In today’s parable, why should such generosity be condemned as injustice? This idea finds its roots and deepest meaning in the Old Testament understanding of God the Creator who is good and generous to all who turn to him. This is the God in whom Jesus believed and lived, but in the person of Jesus, the divine compassion, the divine mercy, the divine goodness surpassed the divine justice. Therefore all who follow Jesus as his disciples and friends much imitate this extraordinary compassion and lavish generosity and never question, deny it or begrudge it.
The God and Father of Our Lord Jesus Christ reveals his identity to us in today’s first reading from the prophet Isaiah: “For my thoughts are not your thoughts, neither are your ways my ways, says the Lord. For as the heavens are higher than the earth, so are my ways higher than your ways and my thoughts than your thoughts” (Isaiah 55:8-9).
The eleventh-hour workers
Perhaps many of us feel strongly with the disgruntled workers of Verse 12. How often have we known whimsical employers who have compensated lazy or problematic workers far too generously, rather than acknowledging the faithful, dedicated day-in day-out workers? We may ask ourselves: How can God be so unfair? How can God overlook his most faithful workers? Underneath this parable is the issue of bargaining with God. From the very beginnings of religion it has been assumed that we mortals can bargain with the gods to obtain from them what we want.
How many times have we experienced this in our Church belonging and service? Some may grumble and claim that their long, dedicated, tireless service qualifies them instantly for higher pay, higher rank, and greater privilege and prestige. It is precisely at moments like this that we must humbly acknowledge that we are like those eleventh-hour workers.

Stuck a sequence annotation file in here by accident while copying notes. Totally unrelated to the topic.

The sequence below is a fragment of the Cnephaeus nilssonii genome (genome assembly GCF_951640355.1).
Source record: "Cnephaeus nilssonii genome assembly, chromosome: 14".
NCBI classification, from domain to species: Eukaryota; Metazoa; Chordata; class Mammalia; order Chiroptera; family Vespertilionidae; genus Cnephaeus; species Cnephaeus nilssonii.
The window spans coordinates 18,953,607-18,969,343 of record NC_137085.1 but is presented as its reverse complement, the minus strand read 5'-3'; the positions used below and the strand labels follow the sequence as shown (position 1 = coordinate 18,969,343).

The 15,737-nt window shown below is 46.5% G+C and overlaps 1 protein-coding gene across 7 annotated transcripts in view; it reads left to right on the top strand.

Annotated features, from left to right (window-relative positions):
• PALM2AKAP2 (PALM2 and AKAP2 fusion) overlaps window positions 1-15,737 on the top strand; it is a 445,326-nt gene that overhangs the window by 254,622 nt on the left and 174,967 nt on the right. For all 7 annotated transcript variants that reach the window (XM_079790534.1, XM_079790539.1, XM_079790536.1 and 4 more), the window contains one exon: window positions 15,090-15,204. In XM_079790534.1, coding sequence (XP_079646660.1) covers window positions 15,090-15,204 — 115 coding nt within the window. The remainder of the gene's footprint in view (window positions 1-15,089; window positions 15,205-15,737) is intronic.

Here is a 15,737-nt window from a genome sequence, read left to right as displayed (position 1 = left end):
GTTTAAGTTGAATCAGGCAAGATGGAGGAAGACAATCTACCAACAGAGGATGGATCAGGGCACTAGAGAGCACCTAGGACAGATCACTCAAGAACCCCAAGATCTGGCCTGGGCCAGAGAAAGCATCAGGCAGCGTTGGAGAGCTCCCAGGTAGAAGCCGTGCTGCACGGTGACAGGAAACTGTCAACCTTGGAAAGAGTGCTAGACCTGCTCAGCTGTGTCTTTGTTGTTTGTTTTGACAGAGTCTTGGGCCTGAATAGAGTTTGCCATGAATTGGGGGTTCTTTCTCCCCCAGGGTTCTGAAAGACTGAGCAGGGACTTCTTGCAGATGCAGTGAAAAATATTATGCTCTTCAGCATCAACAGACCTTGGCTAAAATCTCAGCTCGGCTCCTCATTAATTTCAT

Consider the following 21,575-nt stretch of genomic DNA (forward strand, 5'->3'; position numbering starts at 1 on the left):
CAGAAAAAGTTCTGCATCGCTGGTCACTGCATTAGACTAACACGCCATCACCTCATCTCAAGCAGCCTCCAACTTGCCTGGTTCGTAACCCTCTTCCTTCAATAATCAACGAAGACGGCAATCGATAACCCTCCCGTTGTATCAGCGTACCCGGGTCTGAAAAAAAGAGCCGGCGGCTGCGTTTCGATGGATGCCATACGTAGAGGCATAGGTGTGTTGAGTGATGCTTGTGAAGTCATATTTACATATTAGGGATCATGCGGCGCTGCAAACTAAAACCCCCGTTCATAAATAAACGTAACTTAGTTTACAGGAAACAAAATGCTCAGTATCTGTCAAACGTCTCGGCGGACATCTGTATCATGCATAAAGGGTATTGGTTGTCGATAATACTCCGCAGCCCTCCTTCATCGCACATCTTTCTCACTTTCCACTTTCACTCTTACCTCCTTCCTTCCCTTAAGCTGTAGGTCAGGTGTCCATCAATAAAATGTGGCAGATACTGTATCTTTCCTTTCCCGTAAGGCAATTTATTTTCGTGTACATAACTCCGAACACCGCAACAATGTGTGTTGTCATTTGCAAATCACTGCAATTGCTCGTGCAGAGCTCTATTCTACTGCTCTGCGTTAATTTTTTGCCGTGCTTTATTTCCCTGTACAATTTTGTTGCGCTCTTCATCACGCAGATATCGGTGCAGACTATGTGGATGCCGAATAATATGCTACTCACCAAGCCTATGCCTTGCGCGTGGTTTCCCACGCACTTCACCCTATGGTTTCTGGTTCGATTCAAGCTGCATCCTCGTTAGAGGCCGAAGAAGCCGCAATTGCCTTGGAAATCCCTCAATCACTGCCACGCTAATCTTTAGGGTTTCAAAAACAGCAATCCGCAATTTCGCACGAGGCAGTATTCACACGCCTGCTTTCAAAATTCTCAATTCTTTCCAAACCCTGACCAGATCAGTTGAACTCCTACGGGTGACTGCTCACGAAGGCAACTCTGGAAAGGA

Not one of us deserves the blessings that God has prepared for us. Our grumbling and lateral gazing often lead to serious resentments that are hard to shake off. All our good works give us no claim upon God. How much less do we have the right to demand, even if we have done everything we ought to do, that we should be honored and rewarded by God in a special manner as if we were such meritorious indispensable persons in His service? The word “entitlement” does not exist in the vocabulary of the Kingdom of God.
The only remedy to such sentiments is to look upon the merciful face of Jesus and thus recognize God’s lavish generosity in the flesh. Human logic is limited but the mercy and grace of God know no limits or boundaries. God doesn’t act by our standards. This means that we must see God and accept Him, in our brother and sister just as God has wished them to be. When God chooses a person, granting him particular graces, blessings or gifts, God does not reject the other person nor deprives him of His grace.
God’s graces and blessings are boundless, and each person receives his or her own share. God’s choice of a person or people should not be a cause of pride in those chosen, or rejection of those not chosen. It is only when the two parties live in humility and simplicity, and recognize together a God of love and mercy at work in their lives, that they will they will begin to learn the real meaning of love and justice, and finally come to reconciliation and deep, mutual understanding.